Most buyers want a home that’s light, bright and sparkling clean. Millennials, the generation born between 1980 and 1995, also want a home that’s move-in ready, modernized and furnished with all the colors and comforts of a Pottery Barn store.

“No millennial wants to buy grandma’s house,” says Melinda Bartling, a home stager and real estate agent at Keller Williams Partners in Overland Park, Kan. “And a lot of them don’t want to buy their parents’ house. It needs to be hip. It needs to be fresh.”

Virtually all newly built production homes offer this look. But many older homes don’t even come close. That presents a dilemma for sellers: How can they update their older residence to appeal to these younger buyers?

The answer involves staging, says Paige Elliott, a real estate agent at Dave Perry-Miller Real Estate in Park Cities, Texas, north of Dallas.

“Sometimes,” Elliott says, “it’s as simple as tweaking what they have. Sometimes they end up remodeling the kitchen and bringing in all new furniture.”

The look

Sellers of older homes ignore millennials’ wants at their peril because these buyers comprised the largest group of home buyers in 2013, 2014 and 2015, when they accounted for 35 percent of home sales, according to the National Association of Realtors.

What’s more, according to the Realtors group, the typical home purchased in 2015 was 1,900 square feet, had three bedrooms and two bathrooms, and — here’s the important point — was built in 1991, just 25 years ago.

Like many buyers, millennials want clean-lined furniture, uncluttered spaces, light-colored walls, dark-colored floors and bold patterns and colors. But even that’s not enough to grab their interest.

“They want that glamorous, this-could-be-a-movie-set look,” Elliott says. “They like that because they’re young and they want the lifestyle.”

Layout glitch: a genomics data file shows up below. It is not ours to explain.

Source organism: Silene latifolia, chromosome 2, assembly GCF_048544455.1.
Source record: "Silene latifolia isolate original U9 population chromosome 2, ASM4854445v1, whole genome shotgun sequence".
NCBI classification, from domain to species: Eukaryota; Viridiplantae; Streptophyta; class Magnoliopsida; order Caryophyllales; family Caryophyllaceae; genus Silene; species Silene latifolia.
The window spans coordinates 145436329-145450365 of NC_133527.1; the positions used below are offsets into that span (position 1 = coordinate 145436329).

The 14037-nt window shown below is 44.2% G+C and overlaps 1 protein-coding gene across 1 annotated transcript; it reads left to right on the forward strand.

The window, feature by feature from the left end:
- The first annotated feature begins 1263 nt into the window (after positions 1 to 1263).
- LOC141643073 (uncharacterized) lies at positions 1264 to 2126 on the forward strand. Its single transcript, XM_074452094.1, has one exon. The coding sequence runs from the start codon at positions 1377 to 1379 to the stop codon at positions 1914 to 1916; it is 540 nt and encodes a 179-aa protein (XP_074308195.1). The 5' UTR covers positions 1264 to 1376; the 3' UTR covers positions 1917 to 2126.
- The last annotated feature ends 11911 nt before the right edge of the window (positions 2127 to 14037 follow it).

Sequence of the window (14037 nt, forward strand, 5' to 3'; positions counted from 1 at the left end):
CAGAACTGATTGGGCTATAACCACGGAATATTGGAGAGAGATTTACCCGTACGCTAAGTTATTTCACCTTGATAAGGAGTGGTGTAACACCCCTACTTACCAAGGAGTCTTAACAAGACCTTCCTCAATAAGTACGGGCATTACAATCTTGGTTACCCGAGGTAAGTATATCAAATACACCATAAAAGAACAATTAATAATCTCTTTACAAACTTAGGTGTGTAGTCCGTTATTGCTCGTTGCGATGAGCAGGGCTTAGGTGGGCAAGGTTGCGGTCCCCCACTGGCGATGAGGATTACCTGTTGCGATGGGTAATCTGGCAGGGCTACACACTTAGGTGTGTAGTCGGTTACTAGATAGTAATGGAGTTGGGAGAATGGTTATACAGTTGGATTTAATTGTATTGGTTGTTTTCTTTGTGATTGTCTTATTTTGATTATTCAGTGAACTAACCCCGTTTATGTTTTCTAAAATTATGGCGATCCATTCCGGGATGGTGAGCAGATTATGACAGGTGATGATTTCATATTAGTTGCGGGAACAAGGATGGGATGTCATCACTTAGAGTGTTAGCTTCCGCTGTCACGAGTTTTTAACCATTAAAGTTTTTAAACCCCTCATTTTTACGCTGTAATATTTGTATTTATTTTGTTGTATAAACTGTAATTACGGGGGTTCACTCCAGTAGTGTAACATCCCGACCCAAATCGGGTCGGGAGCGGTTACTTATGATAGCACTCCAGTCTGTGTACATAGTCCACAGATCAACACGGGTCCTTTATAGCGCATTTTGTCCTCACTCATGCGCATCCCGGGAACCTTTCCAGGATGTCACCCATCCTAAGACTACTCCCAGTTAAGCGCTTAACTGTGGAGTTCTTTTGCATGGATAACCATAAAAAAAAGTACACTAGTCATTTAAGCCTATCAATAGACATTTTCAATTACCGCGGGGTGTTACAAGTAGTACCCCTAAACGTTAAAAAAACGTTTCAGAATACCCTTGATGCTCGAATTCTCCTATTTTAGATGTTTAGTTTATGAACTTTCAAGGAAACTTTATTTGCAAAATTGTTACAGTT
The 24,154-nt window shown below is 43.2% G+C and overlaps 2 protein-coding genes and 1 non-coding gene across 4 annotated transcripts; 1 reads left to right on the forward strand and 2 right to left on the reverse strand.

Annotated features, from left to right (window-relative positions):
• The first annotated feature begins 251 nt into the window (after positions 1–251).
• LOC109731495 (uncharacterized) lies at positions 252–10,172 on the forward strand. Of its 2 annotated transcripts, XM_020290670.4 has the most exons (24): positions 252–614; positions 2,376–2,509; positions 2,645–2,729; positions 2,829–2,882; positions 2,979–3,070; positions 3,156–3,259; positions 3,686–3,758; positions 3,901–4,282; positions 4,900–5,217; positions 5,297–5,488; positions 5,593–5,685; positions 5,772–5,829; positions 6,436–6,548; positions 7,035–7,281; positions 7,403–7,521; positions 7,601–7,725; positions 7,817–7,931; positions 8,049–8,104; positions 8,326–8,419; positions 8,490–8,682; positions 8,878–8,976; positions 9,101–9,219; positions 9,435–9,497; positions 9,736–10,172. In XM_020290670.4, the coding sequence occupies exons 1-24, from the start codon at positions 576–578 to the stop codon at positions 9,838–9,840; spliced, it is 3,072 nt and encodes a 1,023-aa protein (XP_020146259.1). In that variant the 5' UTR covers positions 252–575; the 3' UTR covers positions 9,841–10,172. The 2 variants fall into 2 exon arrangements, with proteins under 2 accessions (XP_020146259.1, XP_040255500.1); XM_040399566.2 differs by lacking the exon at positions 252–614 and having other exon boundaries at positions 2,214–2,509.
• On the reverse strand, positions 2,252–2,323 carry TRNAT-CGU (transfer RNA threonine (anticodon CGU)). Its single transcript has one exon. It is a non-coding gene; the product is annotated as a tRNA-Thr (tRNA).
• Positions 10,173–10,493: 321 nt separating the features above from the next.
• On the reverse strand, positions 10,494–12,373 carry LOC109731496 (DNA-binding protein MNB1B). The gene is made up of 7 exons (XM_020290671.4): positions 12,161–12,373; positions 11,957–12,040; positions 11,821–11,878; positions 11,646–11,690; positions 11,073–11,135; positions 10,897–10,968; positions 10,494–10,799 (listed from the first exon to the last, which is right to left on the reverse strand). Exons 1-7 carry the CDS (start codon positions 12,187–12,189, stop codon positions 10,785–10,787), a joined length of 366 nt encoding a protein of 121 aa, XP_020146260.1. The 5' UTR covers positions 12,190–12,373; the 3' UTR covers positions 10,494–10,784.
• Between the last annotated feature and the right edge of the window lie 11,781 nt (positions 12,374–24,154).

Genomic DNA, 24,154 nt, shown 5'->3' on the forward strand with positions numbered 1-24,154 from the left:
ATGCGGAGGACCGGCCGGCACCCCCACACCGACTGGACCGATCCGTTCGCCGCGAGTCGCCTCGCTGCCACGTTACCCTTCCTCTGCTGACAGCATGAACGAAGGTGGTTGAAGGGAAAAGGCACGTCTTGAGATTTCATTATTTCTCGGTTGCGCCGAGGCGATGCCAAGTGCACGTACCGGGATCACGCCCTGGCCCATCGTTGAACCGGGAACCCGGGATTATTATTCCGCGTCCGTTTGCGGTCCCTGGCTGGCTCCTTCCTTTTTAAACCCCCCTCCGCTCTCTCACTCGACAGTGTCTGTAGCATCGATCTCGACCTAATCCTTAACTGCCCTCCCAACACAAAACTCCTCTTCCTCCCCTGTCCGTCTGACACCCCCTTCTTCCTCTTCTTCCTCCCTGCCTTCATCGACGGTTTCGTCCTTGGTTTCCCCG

No fixer-uppers

Outdated homes that don’t offer the look millennials want might be outright ignored by this big segment of social media-savvy buyers.

“To compete, you almost have to present your home that way,” Elliott says. “They may change it after they move in, but at least it looked really cool when they went to look at it.”

Millennials want updated homes because they don’t have the time, money or desire to fix up a home themselves, says Kathy Streib, a home stager at Room Service Home Staging in Delray Beach, Fla.

“They’re both working. They don’t have the discretionary income. They say, ‘We saw our parents spend every weekend working on their home, and we don’t want to do that,’ ” Streib says.

Updated decor

While the seller’s furniture typically doesn’t stay with a sold home, stagers say removing old decor and accessories can help to create the right impression.

Items on Streib’s hit list include shag carpeting, original light fixtures, heavy draperies, which “just scream ‘old,’ ” and mirror walls.

“Nothing dates a home worse than a wall that’s full of mirrors. You walk in, and it immediately says, ‘I was built in 1980,’ ” she says.

Once the old is gone, owners can put in hardwood floors, blinds and contemporary light fixtures to update their home’s appearance.

All-white walls are also out, though Realtors usually advise against strong personalized paint colors for resale purposes.

Streib suggests muted colors that aren’t stark, but are still neutral.

Bartling also has a list of items that date an older home and turn off millennial buyers:

• Doilies

• Flowered wallpaper

• Quilts

• Chenille bedspreads

• Old recliners

• Collectibles like cookie jars, salt-and-pepper shakers and Precious Moments figurines

Sellers don’t need to trash their personal possessions, just put them out of sight until they are resettled in their new residence.

“Buyers aren’t there to look at the curio cabinet,” Bartling says. “They’re there to look at the house.”

Equity drain

Elliott offers sellers who don’t want to bother with updating and staging some compelling data: sales prices of comparable homes that were and weren’t presented to appeal to millennials.

“We say, ‘If you keep it as-is, here’s your price. If you want to get the most [money] out of it, you’re going to have to do the following things.’ We make suggestions. We know what it needs. Then we bring in a stager. You can often make more money if you’re able to do these things,” she explains.

Indeed, the bottom line is, well, the bottom line.

As Bartling puts it: “Sellers are giving up their equity, and it’s their own fault. It would behoove them to get the right mind-set about ‘We’re moving on. We’re packing up. What can we do to spiff this place up?’ ”